Neumi then let me know they made some updates to their built-in EQ and provided me a link to their website for download and instructions on how to update the firmware. Here is the link. So, now I was left with three EQ options:
  1. Factory EQ (dated 09-09-2020)
  2. Flat EQ (all internal EQ disabled)
  3. Updated EQ (dated 05-04-2021)


Information and Photos

The Neumi BS5P is a powered 2-way Studio Monitor featuring a 5-inch midwoofer and 1-inch dome tweeter. It comes with a variety of hookup options (Bluetooth, optical toslink, and RCA connections. It also comes with a remote control.

MSRP is about $150 USD for a pair.


The front can be covered with a grille. The back features various inputs as well as buttons for power, source selection and volume/track selection. And a remote is also included.







CTA-2034 (SPINORAMA) and Accompanying Data
All data collected using Klippel’s Near-Field Scanner. The Near-Field-Scanner 3D (NFS) offers a fully automated acoustic measurement of direct sound radiated from the source under test. The radiated sound is determined in any desired distance and angle in the 3D space outside the scanning surface. Directivity, sound power, SPL response and many more key figures are obtained for any kind of loudspeaker and audio system in near field applications (e.g. studio monitors, mobile devices) as well as far field applications (e.g. professional audio systems). Utilizing a minimum of measurement points, a comprehensive data set is generated containing the loudspeaker’s high resolution, free field sound radiation in the near and far field. For a detailed explanation of how the NFS works and the science behind it, please watch the below discussion with designer Christian Bellmann:



A picture of the setup in my garage:

The reference plane in this test is just below the tweeter, per the manufacturer. A single RCA input was used and the volume was set to default. No grille was used.
Measurements are provided in a format in accordance with the Standard Method of Measurement for In-Home Loudspeakers (ANSI/CTA-2034-A R-2020). For more information, please see this link.
This test will consist of the following four (4) SPINORAMA cases and then I’ll provide more in-depth results of the fourth option. Read the titles of the graphics to know what case you’re looking at. All, of course, have the corrected tweeter polarity.
  1. Factory EQ (dated 09-09-2020)
  2. Flat EQ (all internal EQ disabled)
  3. Updated EQ (dated 05-04-2021)
  4. Number 3 above, with stuffed ports
The fourth option, above, provides the best overall response and one that is much more pleasing to my ears. Therefore, the majority of my review is based on this particular option (updated EQ and ports stuffed).

I used some eggcrate foam and stuffed it into the ports as shown below. Classy!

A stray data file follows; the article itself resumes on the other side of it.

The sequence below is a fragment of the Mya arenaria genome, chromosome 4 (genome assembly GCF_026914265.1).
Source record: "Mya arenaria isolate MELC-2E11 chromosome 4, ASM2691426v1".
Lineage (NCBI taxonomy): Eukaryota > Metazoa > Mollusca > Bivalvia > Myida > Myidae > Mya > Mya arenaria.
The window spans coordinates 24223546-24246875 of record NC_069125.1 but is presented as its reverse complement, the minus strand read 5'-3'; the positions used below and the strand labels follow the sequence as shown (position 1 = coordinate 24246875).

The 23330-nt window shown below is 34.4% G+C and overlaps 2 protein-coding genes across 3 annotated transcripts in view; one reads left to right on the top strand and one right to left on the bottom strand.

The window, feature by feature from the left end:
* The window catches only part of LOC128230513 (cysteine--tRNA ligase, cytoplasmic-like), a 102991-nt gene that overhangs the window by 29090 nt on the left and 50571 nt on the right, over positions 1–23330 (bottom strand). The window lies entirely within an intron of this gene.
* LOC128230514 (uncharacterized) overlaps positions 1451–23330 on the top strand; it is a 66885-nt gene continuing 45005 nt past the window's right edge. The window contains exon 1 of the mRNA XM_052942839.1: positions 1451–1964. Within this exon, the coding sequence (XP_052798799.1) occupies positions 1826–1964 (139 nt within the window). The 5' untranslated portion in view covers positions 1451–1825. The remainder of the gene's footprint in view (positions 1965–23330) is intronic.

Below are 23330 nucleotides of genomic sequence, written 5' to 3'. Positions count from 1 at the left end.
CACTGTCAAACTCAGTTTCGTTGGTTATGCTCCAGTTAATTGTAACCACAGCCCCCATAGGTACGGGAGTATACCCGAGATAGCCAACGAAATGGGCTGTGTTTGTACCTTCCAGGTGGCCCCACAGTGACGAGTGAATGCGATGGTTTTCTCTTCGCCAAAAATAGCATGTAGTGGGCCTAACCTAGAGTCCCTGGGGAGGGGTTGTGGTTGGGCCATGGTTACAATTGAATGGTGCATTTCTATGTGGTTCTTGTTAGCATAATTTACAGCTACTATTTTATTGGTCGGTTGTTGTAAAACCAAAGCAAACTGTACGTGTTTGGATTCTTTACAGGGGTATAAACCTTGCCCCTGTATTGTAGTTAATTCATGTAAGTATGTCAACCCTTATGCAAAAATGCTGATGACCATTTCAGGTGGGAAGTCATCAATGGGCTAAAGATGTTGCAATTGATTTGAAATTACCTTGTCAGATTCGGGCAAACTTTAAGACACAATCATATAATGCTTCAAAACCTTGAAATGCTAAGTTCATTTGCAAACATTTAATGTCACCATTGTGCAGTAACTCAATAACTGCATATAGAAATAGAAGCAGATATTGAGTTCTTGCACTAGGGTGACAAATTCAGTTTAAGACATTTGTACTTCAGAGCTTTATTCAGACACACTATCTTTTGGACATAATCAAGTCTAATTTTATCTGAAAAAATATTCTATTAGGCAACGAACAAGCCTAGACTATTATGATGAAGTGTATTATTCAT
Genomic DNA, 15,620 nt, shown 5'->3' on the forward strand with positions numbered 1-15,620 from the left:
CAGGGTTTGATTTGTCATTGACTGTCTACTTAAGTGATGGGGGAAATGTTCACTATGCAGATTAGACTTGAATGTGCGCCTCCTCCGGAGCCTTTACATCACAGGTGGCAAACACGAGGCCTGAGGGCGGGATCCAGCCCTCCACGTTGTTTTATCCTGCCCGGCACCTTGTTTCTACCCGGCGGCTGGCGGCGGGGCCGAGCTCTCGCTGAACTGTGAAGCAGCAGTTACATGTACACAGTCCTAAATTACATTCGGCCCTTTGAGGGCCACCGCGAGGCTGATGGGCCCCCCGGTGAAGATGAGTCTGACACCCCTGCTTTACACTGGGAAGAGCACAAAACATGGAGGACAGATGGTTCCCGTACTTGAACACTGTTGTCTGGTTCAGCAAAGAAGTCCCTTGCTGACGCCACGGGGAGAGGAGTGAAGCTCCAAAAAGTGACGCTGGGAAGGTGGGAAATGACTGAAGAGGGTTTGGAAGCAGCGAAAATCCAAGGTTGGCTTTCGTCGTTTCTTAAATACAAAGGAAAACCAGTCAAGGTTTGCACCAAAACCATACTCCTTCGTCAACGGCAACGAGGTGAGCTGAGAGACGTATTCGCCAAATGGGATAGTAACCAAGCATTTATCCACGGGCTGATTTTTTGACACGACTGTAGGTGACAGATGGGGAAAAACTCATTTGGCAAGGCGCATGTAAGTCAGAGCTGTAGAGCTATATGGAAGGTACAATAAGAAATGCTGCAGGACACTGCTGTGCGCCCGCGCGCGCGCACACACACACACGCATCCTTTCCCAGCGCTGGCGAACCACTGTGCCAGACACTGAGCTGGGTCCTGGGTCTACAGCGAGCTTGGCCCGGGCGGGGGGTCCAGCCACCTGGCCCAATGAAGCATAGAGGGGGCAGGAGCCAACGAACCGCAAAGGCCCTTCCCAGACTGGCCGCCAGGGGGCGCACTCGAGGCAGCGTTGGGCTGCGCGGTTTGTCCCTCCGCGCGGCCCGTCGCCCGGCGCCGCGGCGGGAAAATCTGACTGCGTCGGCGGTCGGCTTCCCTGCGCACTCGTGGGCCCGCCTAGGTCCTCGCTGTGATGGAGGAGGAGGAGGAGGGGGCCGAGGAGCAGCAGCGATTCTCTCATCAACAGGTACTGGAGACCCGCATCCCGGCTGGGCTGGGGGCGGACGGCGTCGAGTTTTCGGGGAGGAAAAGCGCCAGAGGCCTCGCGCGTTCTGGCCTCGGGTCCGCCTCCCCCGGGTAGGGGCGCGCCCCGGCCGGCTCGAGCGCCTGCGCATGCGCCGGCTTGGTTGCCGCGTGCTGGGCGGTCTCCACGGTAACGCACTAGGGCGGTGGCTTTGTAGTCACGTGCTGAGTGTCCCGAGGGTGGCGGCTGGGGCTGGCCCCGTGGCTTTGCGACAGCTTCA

CTA-2034 / SPINORAMA:








The fourth option, above, provides the best overall response and one that is much more pleasing to my ears. Therefore, the majority of my review is based on this particular option (updated EQ and ports stuffed).

Early Reflections Breakout:


Estimated In-Room Response:


Horizontal Frequency Response (0° to ±90°):


Vertical Frequency Response (0° to ±40°):


Horizontal Contour Plot (not normalized):


Horizontal Contour Plot (normalized):


Vertical Contour Plot (not normalized):


Vertical Contour Plot (normalized):




Additional Measurements

On-Axis Response Linearity

“Globe” Plots
These plots are generated from exporting the Klippel data to text files. I then process that data with my own MATLAB script to provide what you see. These are not part of any software packages and are unique to my tests.
Horizontal Polar (Globe) Plot:
This represents the sound field at 2 meters - above 200Hz - per the legend in the upper left.



Vertical Polar (Globe) Plot:
This represents the sound field at 2 meters - above 200Hz - per the legend in the upper left.



Harmonic Distortion
Harmonic Distortion at 86dB @ 1m:


Harmonic Distortion at 96dB @ 1m:


Near-Field Response
Nearfield response of individual drive units:



Dynamic Range (Instantaneous Compression Test)
I simply forgot this test but if you are interested, please see previous test’s results.
Long Term Compression Tests
The below graphics indicate how much SPL is lost or gained in the long-term as a speaker plays at the same output level for 2 minutes, in intervals. Each graphic represents a different SPL: 86dB and 96dB both at 1 meter.
The purpose of this test is to illustrate how much (if at all) the output changes as a speaker’s components temperature increases (i.e., voice coils, crossover components).
The tests are conducted in this fashion:
  1. “Cold” logarithmic sine sweep (no stimulus applied beforehand)
  2. Multitone stimulus played at desired SPL/distance for 2 minutes; intended to represent music signal
  3. Interim logarithmic sine sweep (no stimulus applied beforehand) (Red in graphic)
  4. Multitone stimulus played at desired SPL/distance for 2 minutes; intended to represent music signal
  5. Final logarithmic sine sweep (no stimulus applied beforehand) (Blue in graphic)
The red and blue lines represent changes in the output compared to the initial “cold” test.





Parting / Random Thoughts
If you want to see the music I use for evaluating speakers subjectively, see my Spotify playlist.
  • Subjective listening was mainly in the nearfield to midfield, between 1 to 2 meters. Subjective listening was conducted at 80-95dB at these distances. Higher volumes were done simply to test the output capability in case one wants to try to sit further away.